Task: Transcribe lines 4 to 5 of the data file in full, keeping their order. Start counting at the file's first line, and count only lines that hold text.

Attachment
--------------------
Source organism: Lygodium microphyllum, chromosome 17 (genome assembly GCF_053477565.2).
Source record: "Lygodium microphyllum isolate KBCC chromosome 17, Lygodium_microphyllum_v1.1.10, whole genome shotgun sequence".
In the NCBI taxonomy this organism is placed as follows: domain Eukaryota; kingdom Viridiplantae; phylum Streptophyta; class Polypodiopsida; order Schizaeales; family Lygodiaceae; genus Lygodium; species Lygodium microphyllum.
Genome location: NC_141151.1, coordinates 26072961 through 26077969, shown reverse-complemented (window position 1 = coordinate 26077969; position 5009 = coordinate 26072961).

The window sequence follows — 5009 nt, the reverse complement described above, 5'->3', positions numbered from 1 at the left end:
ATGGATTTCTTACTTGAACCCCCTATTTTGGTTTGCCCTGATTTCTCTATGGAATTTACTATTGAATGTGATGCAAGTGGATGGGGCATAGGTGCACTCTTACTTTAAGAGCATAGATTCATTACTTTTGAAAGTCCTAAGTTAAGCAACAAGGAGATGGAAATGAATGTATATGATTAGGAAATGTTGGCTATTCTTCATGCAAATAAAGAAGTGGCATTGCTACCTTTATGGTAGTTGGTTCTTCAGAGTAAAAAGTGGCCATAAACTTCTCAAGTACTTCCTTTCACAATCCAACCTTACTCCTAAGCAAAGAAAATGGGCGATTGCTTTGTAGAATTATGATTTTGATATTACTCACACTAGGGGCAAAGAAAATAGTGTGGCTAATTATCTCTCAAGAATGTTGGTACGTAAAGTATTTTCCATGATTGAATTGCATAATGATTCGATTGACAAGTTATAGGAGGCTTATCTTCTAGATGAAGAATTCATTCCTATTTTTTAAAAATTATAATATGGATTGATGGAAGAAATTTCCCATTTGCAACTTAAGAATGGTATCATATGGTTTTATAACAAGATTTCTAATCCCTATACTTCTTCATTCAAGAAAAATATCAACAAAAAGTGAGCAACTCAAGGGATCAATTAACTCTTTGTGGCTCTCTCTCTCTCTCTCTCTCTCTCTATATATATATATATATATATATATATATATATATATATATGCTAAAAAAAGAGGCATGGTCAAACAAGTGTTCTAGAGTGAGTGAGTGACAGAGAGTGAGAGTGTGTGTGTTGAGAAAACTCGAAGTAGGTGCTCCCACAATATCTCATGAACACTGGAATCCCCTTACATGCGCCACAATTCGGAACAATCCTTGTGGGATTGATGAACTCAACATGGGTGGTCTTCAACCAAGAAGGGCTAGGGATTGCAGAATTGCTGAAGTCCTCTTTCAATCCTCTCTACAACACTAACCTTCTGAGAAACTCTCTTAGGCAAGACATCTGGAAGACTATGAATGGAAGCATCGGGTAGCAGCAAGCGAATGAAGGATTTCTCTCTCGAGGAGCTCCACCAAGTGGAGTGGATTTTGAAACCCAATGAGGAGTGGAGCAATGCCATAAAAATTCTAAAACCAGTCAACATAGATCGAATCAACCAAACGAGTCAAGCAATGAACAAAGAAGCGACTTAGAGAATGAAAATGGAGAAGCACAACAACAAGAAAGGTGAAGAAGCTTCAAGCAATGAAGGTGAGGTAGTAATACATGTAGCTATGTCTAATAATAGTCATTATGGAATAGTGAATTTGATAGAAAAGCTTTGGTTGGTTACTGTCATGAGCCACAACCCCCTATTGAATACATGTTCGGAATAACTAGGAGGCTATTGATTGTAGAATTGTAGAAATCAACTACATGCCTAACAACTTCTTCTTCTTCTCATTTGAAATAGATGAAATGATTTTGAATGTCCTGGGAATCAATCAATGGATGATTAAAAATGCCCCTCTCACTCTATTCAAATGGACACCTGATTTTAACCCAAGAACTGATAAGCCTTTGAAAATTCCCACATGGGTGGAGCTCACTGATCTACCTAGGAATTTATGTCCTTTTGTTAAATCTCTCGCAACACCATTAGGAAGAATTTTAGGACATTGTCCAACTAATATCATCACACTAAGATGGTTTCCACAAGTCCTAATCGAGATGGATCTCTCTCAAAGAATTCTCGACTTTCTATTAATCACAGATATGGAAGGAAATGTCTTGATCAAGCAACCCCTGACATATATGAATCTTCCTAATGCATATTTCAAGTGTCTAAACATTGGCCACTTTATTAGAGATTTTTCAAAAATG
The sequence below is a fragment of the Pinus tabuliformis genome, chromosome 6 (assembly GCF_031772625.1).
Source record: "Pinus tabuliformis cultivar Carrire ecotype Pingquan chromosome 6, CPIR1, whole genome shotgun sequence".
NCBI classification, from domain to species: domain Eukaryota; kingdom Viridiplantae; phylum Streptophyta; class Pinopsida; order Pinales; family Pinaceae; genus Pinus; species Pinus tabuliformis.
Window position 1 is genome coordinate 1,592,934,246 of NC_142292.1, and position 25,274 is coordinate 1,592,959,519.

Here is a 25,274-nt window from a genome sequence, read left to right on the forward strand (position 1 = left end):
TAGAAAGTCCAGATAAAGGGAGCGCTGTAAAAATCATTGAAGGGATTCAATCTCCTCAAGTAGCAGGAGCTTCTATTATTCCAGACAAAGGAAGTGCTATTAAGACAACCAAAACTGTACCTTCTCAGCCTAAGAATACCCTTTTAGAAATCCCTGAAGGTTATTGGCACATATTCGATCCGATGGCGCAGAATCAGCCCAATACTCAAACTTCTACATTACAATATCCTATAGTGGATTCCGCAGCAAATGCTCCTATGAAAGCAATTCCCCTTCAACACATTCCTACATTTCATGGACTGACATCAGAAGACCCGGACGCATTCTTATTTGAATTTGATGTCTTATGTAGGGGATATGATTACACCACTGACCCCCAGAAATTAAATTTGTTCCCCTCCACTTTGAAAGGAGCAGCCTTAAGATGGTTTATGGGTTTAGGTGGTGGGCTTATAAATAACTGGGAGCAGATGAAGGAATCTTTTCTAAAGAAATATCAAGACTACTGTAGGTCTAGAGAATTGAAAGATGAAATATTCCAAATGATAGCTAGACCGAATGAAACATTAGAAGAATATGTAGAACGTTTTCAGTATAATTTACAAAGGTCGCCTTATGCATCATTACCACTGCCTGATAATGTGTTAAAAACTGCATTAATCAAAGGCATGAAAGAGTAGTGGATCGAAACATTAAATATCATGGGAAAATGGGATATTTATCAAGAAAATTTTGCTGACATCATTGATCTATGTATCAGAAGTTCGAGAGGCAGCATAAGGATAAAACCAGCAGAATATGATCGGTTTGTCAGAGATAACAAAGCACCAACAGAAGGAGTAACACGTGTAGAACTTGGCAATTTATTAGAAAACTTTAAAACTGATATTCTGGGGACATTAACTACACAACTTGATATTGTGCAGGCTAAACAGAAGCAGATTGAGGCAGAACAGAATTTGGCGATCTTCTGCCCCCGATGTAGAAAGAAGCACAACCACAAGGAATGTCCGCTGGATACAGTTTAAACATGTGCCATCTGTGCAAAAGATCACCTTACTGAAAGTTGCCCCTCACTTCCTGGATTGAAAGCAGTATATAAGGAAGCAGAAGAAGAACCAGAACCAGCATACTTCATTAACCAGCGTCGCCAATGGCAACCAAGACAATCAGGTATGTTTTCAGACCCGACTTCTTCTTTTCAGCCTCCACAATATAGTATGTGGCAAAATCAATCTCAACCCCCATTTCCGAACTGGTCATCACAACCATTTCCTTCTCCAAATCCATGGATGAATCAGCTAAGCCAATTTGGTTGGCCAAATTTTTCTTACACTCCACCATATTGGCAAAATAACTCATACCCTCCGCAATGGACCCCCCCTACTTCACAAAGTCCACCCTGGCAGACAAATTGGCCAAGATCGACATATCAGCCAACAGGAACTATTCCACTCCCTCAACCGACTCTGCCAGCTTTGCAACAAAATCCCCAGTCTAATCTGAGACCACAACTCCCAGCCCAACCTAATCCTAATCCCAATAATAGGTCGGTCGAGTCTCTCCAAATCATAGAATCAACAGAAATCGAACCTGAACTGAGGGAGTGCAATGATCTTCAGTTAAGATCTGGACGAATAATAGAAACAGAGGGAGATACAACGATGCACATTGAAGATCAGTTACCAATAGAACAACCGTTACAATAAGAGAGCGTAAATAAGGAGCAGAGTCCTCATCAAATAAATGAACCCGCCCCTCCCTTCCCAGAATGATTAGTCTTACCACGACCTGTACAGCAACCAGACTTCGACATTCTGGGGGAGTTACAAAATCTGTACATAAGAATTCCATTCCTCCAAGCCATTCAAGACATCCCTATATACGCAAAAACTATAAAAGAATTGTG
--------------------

Genome location: NC_141151.1, coordinates 26072961 through 26077969, shown reverse-complemented (window position 1 = coordinate 26077969; position 5009 = coordinate 26072961).

The window sequence follows — 5009 nt, the reverse complement described above, 5'->3', positions numbered from 1 at the left end: